Machines and Platform: Information Over-saturation.
One of the main aspects that fundamentally changes how new media affects us is information technology. It could be stated that IT is in its broad meaning the core technology of media. As it evolves, so does the way we communicate and influence each other. The situation described by Postman regarding the role and impact of TV takes us to a time where, although contents where centralized and biased by the emitter, the editorial decisions came from. The massive bottom-up self-organization of a community such as YouTube allows collective intelligence to find the best match-making between audience and content creators. Someone could hope that this organic social mechanism would be enough and ideal for the consolidation of ‘valuable’ content. In part, that’s the way we operate or how we used to operate. Recommendation systems or search engine technologies allow platforms to have better match-making processes. Meaning you would most likely get what you (fingers crossed) are looking for (even if you didn’t know it beforehand). The sheer amount of information available today is abysmal, and we will keep creating more and more. We have passed by far the limit in which is humanly possible to consume and evaluate big data, and thus we rely on machines. Machine learning, deep learning, or other artificial intelligence approaches help us out in finding patterns of preferences and behaviors (making it a great tool to relate audiences with content creators). As Reddit organically works out internet memes, this automated match-making process turns into the foundation of new innovations diffusion. An efficient algorithm in Spotify or YouTube would not only provide a great service for consumers and creators, but it would also indirectly choose which cultural traits and contents will be promoted.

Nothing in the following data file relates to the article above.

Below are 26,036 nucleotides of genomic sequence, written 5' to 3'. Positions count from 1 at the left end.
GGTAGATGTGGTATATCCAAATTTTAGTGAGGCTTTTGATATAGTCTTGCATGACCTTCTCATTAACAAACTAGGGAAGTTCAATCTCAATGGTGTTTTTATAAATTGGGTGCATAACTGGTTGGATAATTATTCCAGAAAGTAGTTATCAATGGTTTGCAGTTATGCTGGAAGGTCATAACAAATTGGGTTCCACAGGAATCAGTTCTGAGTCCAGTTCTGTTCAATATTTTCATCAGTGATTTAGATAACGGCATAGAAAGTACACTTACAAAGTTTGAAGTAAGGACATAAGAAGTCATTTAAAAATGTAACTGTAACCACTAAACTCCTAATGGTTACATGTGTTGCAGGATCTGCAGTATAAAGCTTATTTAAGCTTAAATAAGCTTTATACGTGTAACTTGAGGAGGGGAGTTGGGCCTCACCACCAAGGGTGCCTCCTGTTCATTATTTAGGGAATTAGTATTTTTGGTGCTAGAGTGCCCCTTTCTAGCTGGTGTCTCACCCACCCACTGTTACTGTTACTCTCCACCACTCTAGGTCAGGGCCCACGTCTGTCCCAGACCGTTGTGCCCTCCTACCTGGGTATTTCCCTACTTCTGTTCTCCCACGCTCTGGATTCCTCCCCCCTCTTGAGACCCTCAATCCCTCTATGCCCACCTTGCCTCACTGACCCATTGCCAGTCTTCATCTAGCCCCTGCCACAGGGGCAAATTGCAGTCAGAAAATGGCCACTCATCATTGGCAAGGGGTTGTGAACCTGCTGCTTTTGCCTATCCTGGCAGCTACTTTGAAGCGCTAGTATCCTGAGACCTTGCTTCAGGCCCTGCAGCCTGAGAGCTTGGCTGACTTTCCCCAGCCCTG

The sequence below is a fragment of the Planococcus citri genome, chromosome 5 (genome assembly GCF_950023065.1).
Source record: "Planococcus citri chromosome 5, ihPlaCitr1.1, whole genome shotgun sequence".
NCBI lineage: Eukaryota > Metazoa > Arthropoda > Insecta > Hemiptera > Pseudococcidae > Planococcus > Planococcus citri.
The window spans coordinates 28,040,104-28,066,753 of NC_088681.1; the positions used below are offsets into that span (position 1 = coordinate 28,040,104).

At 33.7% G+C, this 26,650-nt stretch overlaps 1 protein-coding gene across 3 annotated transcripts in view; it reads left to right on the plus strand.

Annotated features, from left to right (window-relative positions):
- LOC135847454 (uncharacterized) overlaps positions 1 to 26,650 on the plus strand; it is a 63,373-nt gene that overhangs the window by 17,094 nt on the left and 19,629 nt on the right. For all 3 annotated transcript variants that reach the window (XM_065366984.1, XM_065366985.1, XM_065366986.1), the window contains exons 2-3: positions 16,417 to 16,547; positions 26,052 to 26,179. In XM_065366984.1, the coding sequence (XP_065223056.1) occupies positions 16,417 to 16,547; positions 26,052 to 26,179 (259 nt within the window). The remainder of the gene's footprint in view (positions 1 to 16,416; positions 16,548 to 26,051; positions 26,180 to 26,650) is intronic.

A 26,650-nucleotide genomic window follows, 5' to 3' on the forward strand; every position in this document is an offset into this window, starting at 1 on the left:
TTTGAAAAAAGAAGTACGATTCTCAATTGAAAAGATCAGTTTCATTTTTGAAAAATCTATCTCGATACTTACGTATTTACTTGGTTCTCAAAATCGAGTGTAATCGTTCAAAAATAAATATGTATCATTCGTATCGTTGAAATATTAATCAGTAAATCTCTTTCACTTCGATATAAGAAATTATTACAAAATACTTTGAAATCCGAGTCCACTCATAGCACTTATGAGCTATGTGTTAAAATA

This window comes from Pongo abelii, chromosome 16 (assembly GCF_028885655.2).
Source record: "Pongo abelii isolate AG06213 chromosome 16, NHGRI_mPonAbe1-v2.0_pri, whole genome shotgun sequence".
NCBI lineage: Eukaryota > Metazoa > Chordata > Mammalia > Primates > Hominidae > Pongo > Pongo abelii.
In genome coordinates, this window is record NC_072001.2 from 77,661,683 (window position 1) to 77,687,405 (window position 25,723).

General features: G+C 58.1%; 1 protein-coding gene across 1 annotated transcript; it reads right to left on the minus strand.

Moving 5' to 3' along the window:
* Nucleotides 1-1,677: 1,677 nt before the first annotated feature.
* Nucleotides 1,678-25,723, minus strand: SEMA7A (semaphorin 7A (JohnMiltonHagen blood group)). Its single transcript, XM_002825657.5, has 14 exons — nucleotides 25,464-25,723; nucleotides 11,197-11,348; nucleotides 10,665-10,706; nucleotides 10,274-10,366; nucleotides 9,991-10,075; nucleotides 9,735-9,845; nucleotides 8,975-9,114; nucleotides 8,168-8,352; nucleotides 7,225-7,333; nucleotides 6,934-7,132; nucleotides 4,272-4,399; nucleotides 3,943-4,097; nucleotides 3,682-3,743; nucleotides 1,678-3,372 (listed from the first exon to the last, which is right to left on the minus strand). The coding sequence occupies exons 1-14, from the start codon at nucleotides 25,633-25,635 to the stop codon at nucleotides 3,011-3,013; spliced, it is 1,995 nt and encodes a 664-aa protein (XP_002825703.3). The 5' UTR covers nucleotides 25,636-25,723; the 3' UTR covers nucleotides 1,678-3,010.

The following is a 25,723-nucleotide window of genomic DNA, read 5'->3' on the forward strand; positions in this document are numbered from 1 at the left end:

The connection between Orwell and Huxley: The Decentralized Big Brother.